Chris has offered a FREE & RELIABLE identification service for photos (and pressed specimens) taken in the Himalaya since the 1980s, specialising in material from the NW regions (particularly Indian States of Kashmir & Himachal Pradesh but does try with material from Pakistan, Nepal & Bhutan) - NO Indian botanist, Indian botanic garden, Indian university, Indian institution nor any such bodies in the West does this (some of these institutions will name dried pressed specimens but nowadays securing permission to gather such material is virtually impossible)! 

Unless plants are reliably identified, it is IMPOSSIBLE to genuinely CONSERVE them - even though international bodies mistakenly think so!  They are wrong... Number of active Indian botanists who can identify plants when surveying in the NW Himalaya? ZERO.  Instead 'rare and endangered' species are INVENTED in offices and herbaria to produce FAKE 'Red Data books', which are blindly accepted by international bodies.  The Indian authorities then fraudulently claim the rarity is according to the IUCN (the International Union for the Conservation of Nature) - who are being taken for a ride.  A similar situation exists for Indian submissions to CITES (Convention for International Trade in Endangered Species).  The ONLY place to discover which Himalayan species are rare, common or abundant is in the Himalaya itself but on the occasions Indian botanists venture into the mountains it is mostly sat in vehicles following roads and tracks - they rarely, if ever, explore on steep slopes, amongst large boulders, scramble on cliffs or actually trek/camp. MANY species claimed to be 'rare', 'endangered' or even 'critically' endangered are no such thing!  The 'Camp' methodology used by Indian botanists is a joke.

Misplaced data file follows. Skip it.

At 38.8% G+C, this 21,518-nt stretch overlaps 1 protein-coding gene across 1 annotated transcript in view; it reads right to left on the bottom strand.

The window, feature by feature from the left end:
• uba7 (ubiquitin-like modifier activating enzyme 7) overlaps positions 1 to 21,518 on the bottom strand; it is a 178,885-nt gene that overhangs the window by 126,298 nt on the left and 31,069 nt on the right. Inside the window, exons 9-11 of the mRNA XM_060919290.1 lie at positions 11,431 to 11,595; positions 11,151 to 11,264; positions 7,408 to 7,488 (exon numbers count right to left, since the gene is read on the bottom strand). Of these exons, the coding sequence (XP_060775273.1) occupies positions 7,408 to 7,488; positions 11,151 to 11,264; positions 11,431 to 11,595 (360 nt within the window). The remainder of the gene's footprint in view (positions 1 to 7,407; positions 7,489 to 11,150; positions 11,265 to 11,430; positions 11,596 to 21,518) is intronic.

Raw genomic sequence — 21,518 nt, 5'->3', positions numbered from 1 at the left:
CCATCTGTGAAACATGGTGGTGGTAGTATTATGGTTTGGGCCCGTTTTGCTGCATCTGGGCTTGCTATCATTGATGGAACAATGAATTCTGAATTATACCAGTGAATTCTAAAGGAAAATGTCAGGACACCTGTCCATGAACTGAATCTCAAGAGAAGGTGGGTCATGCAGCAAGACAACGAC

By 'Himalayan' I follow the definition used by Polunin & Stainton in 'Flowers of the Himalaya', "Frpm Nanga Parbat on the Indus the Himalaya stretch eastwards 2250km to Namcha Barwa on the bend of the Tsangpo in South-East Tibet'. 'Flowers of the Himalaya' covered only the part of the range which lies in Nepal and the Indian Western Himalaya (now Jammu & Kashmir, Himachal Pradesh and Uttarakhand states), a distance of 1450km.  I am also able to cover the remainder of the Himalaya proper, though the further West one is, the greater my familiarity with the flora and I can also name material from the Karakoram mountains of Northern Pakistan; Baltistan in particular, has a flora which overlaps considerably with that of Ladakh's. More precisely, Ladakh is in the TransHimalaya.

On-line sets of images identified by Chris:

FLORA OF THE HIGH MOUNTAINS OF PAKISTAN within - though several images in the gallery were actually photographed at lower elevations.  May 1st-3rd May 2018.  See:


FLORA OF KASHMIR, LADAKH, HIMACHAL PRADESH, NEPAL, SIKKIM - SIGNIFICANT CONTRIBUTION TO EFLORAOFINDIA FROM 2016-17 (see: - scroll down to his name). Chris made numerous corrections to misidentified plants as well as providing detailed information, far greater than any other contributor.

Private sets of images (not currently available on-line) identified by Chris:

Private lists of identifications undertaken by Chris Chadwell, in reverse chronological order:

Plants photographed in Markha Valley, Ladakh by Dr M.Leigh (1989)
The Cambridge Karakoram Expedition 1984. James Mayers collections (1985)